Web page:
|M.Sc Student||Cohen Lior|
|Subject||Improving the Spectral Separability between Objects|
through Wavelet Transformation
|Department||Department of Civil and Environmental Engineering||Supervisors||Professor Maxim Shoshany|
|Dr. Ophir Almog|
|Full Thesis text - in Hebrew|
The main purpose of the mapping process is to characterize spatial objects features, with high precision and accuracy. Mapping products based on multi-spectral remotely-sensed data serve wide variety of environmental applications. The remote sensing image pixel values (spectral reflectance) are highly affected by: a) atmospheric and irradiation conditions; b) sensor's flight and viewing properties; c) spatial resolution which cause mixing of pure spectral signatures. These issues cause the following difficulties in land cover classification when using common statistical methods: a) surface cover types are rarely homogenous and thus represented by high variability and noisy spectral data; b) the use of simple statistics such as Mean and Variance, to characterize them is too simplistic. Our main hypothesis is that by increasing the spectral uniqueness of each surface cover type, based on mathematical transformation of the original spectral data we may improve their identification and mapping.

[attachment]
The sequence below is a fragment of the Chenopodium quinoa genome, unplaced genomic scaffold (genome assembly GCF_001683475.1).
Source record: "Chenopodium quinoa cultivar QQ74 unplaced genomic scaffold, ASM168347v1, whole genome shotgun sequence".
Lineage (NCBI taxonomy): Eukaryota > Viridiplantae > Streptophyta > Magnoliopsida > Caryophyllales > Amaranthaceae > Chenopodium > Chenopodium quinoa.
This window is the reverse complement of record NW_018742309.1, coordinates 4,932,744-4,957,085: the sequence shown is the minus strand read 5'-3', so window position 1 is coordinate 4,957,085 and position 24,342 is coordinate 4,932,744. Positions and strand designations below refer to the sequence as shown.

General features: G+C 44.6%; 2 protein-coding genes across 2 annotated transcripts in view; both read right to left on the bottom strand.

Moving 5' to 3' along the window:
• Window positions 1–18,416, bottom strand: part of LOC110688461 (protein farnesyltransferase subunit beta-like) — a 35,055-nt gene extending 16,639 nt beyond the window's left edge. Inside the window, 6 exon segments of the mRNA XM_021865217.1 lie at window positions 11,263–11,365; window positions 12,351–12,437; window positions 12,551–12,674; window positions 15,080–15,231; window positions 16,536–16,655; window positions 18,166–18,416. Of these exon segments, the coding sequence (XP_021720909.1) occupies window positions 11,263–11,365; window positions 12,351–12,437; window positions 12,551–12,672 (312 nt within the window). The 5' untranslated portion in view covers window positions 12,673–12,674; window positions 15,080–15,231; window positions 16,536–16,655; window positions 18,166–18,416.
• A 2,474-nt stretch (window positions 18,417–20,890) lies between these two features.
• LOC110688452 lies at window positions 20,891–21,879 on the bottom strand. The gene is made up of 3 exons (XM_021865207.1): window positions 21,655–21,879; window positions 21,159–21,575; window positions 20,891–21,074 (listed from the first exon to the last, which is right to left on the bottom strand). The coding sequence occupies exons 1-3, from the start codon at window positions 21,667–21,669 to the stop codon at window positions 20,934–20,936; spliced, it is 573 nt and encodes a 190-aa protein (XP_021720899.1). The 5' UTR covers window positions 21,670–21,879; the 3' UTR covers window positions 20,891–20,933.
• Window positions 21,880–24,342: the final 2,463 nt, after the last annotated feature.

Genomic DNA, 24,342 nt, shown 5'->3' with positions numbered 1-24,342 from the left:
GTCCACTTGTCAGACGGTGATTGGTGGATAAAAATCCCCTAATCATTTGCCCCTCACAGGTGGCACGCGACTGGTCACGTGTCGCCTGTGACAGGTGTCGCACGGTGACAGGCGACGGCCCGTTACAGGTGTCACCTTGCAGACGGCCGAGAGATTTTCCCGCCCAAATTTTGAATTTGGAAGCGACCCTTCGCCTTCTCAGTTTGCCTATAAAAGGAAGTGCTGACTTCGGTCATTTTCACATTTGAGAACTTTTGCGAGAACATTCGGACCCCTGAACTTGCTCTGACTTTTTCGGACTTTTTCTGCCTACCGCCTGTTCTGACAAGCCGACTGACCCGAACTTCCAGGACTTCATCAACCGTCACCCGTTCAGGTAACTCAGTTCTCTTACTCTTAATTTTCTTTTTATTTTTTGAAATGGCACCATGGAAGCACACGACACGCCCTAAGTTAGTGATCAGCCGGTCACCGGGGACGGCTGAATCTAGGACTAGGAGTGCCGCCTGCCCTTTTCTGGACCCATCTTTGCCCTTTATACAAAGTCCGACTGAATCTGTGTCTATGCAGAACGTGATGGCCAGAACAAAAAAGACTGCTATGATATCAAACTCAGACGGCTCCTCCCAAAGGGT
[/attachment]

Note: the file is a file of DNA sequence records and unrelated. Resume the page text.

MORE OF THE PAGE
In this study we developed for this purpose the Spectral Significant Features (SSF) classification method, based on the following principles: a) Increasing inner dimensionality of each signature by representing it by the ratios between all combinations of spectral bands; 2) Usage of 'Sum Of Differences' separability index to detect the bands contributing most to the increase of the spectral uniqueness of each surface cover type. We hypothesized that implementing the SSF method within an iterative process allowing increase in the number of unique spectral features (band ratios) used to resolve confusion between cover types will increase the precision and accuracy of the classification process.
Assessment of the method was initially conducted through the implementation of synthetic experiments based on library spectras. We ‘contaminated’ these spectras by adding artificial noise, topographic effects and by creating mixtures. It was shown then that by using the new spectral feature space of band ratios the differentiation between the ‘contaminated’ signatures was better than by using the original spectral data.
Next, we examined the classification products of well known Support vector machine (SVM) and Maximum likelihood (ML) methods against the SSF classification method. The results indicated that the SSF method achieved better classification results than the SVM and ML methods.